A Tennessee woman whose health was put at risk by her state’s abortion ban is now running for state House. Allie Phillips had already named her baby Miley Rose when testing at 18 weeks found conditions incompatible with life. Doctors told Phillips that continuing the pregnancy would endanger her health—but that she couldn’t get an abortion in Tennessee. Phillips went to New York for an abortion. Then she joined a lawsuit challenging the narrow exceptions and lack of clarity about when they apply in Tennessee’s abortion ban. Now she’s taking the next step to creating change.
"This is something new for me," Phillips told the Nashville Post. "Given my story and the outreach I've had with it, it seemed like a no-brainer to take this and open new doors. I can scream online all day, but in order to make a change I need to actually be in a position to make that change."
Phillips runs an in-home daycare, and the Post reports that while reproductive health care is her top issue, “she is also planning to run in support of public education funding, ‘keeping guns out of schools,’ LGBTQ rights including gender-affirming care, access to health care and infrastructure improvements, especially to help Clarksville-Nashville commuters.”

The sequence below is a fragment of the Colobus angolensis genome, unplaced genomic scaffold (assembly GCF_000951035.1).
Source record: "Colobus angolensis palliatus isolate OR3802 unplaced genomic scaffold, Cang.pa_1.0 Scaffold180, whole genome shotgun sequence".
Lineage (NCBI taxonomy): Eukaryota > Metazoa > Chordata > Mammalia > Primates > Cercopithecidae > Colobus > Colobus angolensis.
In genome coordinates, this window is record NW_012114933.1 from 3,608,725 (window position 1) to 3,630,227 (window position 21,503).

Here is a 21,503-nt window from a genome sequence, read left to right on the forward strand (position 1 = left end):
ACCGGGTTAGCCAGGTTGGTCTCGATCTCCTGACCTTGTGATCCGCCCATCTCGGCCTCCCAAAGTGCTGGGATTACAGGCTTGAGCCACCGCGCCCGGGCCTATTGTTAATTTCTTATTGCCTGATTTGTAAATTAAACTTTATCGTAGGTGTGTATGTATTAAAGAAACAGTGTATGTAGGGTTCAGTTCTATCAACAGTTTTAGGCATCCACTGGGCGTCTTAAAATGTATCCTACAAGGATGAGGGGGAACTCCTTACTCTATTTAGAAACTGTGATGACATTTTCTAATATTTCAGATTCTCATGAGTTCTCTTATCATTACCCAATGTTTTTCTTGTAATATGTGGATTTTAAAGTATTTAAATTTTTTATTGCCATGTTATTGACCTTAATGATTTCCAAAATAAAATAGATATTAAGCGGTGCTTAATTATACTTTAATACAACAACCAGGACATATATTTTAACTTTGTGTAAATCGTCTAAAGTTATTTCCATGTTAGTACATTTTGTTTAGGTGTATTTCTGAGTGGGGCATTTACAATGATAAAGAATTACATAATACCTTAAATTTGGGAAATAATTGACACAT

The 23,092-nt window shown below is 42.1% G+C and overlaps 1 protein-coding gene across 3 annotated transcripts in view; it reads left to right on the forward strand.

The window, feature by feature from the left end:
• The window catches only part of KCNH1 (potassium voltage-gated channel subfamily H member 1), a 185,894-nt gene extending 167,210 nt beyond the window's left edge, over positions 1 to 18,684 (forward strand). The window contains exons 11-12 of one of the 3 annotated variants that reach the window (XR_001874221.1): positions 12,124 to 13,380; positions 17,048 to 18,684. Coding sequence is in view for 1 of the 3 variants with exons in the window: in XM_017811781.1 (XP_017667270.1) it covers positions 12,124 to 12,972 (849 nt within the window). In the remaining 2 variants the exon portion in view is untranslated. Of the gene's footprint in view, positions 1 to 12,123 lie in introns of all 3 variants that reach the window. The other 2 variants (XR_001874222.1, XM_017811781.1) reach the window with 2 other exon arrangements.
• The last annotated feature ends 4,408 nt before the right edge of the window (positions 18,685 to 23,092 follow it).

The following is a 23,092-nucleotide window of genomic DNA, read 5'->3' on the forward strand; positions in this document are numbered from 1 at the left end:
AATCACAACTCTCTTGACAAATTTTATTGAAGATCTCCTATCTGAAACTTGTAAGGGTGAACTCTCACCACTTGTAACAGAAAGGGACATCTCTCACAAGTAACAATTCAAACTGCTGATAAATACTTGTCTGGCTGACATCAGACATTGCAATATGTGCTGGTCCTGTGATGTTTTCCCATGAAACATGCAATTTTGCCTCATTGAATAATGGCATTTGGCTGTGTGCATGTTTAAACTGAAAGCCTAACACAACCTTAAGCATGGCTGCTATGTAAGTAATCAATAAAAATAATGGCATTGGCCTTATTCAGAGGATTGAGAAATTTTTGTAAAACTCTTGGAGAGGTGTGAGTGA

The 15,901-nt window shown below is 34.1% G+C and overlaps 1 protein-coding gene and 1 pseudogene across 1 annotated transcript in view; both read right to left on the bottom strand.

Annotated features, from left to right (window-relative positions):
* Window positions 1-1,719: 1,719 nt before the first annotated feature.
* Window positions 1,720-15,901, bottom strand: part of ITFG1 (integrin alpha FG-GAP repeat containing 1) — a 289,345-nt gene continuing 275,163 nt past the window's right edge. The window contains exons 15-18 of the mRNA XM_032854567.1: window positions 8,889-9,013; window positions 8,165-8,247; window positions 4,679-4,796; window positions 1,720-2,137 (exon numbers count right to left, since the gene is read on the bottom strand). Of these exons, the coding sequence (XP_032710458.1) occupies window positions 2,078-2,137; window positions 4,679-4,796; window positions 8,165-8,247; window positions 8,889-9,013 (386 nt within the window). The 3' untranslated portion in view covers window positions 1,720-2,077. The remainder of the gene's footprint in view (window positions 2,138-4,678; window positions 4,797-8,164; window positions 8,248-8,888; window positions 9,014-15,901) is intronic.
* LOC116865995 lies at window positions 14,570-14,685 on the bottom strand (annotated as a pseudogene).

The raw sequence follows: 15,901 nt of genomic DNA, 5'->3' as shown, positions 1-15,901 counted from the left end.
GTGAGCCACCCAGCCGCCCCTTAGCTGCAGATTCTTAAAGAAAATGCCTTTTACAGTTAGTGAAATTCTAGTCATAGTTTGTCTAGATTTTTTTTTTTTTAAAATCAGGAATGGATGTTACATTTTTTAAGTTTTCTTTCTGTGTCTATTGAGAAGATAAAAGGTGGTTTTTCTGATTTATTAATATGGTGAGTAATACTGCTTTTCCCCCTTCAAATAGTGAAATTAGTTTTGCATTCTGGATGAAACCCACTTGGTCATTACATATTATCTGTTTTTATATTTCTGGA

District 75, where Phillips is running, is currently represented by Rep. Jeff Burkhart, a first-term Republican who ran unopposed in 2022. The district is historically deep-red, but Phillips told the Nashville Post she thought that after redistricting, it “is a winnable seat but not an easily winnable seat.”
It’s definitely a stretch. But given how many women have been harmed by these laws—Phillips isn’t the only high-profile case to have come out of Tennessee—candidacies like hers do seem like an important next step in the fight against extreme abortion bans. Campaigns could dovetail with on-the-ground organizing efforts to do the long-term work of regaining abortion rights. People looking for chances to take up this fight in their local communities would have a place to turn, in ways that could survive beyond any one election cycle or campaign.
And who knows, if enough candidates with personal stories of harm from abortion bans run, even in red districts, someone might win.
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